# Limit Bank Angle in the Pattern?

###### Stephen Pope

There's quite the debate raging at the moment about whether it's OK to bank steeply in the traffic pattern or, for safety reasons, if we should limit the steepness of turns when we're low and slow.

In a recent blog post over at AirFacts.com, former Flying editor Richard Collins had this to say:

"The pilot of a Mooney stalled and spun in, apparently while making a steep turn to try to patch up an overshoot of the turn to final. This happens and is easily addressed by never exceeding 30 degrees of bank below 2,000 feet. When the decision is made to 'bend' an airplane around at low altitude it is likely to be bent, literally. The moment the pilot decides to try to salvage a bad approach is when risk peaks."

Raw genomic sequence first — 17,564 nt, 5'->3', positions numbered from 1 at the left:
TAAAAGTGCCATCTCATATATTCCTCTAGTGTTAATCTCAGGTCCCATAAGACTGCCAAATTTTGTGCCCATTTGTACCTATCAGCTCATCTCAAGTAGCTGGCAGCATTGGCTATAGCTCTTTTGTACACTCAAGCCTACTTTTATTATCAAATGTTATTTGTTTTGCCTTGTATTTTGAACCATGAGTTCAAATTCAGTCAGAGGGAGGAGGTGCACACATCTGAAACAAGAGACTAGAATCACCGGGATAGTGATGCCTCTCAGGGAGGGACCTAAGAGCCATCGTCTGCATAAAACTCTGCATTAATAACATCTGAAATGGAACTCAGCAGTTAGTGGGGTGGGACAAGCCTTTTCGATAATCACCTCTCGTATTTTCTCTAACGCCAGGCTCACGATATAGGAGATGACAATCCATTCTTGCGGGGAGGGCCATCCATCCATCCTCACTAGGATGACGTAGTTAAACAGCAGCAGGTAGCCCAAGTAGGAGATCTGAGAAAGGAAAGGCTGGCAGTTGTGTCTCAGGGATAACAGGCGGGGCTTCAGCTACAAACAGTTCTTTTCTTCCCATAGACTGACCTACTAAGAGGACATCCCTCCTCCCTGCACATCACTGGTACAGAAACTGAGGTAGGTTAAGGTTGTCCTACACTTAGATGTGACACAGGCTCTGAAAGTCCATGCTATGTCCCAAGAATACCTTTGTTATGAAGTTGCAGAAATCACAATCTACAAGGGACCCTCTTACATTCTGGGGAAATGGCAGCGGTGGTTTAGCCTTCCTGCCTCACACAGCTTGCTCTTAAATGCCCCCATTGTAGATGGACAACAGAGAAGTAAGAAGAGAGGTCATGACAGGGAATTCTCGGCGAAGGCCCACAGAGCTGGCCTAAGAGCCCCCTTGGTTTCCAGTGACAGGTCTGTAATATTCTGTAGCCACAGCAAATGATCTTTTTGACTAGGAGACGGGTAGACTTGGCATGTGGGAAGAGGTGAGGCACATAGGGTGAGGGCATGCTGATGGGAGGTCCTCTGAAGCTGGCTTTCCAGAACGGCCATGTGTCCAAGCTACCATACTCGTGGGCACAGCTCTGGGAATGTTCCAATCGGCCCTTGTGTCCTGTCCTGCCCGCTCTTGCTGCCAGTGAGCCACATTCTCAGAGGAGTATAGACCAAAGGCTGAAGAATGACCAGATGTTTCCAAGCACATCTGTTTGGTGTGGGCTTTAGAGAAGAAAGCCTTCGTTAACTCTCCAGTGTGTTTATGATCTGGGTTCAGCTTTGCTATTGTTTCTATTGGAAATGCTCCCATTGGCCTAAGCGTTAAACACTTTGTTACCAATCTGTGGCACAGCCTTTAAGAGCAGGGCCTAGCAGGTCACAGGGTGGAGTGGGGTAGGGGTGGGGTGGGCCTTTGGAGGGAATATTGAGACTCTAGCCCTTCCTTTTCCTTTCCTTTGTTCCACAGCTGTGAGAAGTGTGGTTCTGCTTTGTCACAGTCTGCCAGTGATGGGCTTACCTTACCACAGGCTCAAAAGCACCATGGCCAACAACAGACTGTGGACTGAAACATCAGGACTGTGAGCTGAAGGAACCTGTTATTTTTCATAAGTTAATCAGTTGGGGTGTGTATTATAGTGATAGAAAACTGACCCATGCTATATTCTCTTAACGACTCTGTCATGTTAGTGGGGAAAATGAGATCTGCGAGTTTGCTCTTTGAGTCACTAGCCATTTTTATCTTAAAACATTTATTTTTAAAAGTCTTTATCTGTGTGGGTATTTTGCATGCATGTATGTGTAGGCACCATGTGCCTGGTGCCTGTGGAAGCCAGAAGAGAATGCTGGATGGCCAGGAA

That led to this blog post by flight instructor Ron Rapp, who says the idea that limiting bank angle in the pattern will prevent a stall/spin accident is a myth. He says:

"An arbitrary bank-angle limitation does not make a stall/spin scenario less likely. It does the exact opposite, forcing a pilot to skid the aircraft rather than make a steeper (yet properly coordinated) turn when necessary."

Now, we all know that bank angle has nothing to with stalls. But turns do. And the simple fact is, unless we have a good reason to do otherwise, we want to avoid steep turns at low airspeeds because a high load factor raises the stall speed and also increases drag. We all know that a steep turn coupled with back pressure on the yoke at low airspeed can lead to a stall, but it's also true that a large increase in induced drag can cause an excessive sink rate. In either case, there might not be enough altitude to recover.

The bottom line is, if you have to make a much steeper turn than normal to salvage a bad approach, it's time to break off and go around for another try — or at the very least, unload the wing by relaxing back pressure while maintaining coordinated flight.

Limiting turns in the pattern to 30 degrees? That's a good idea too.

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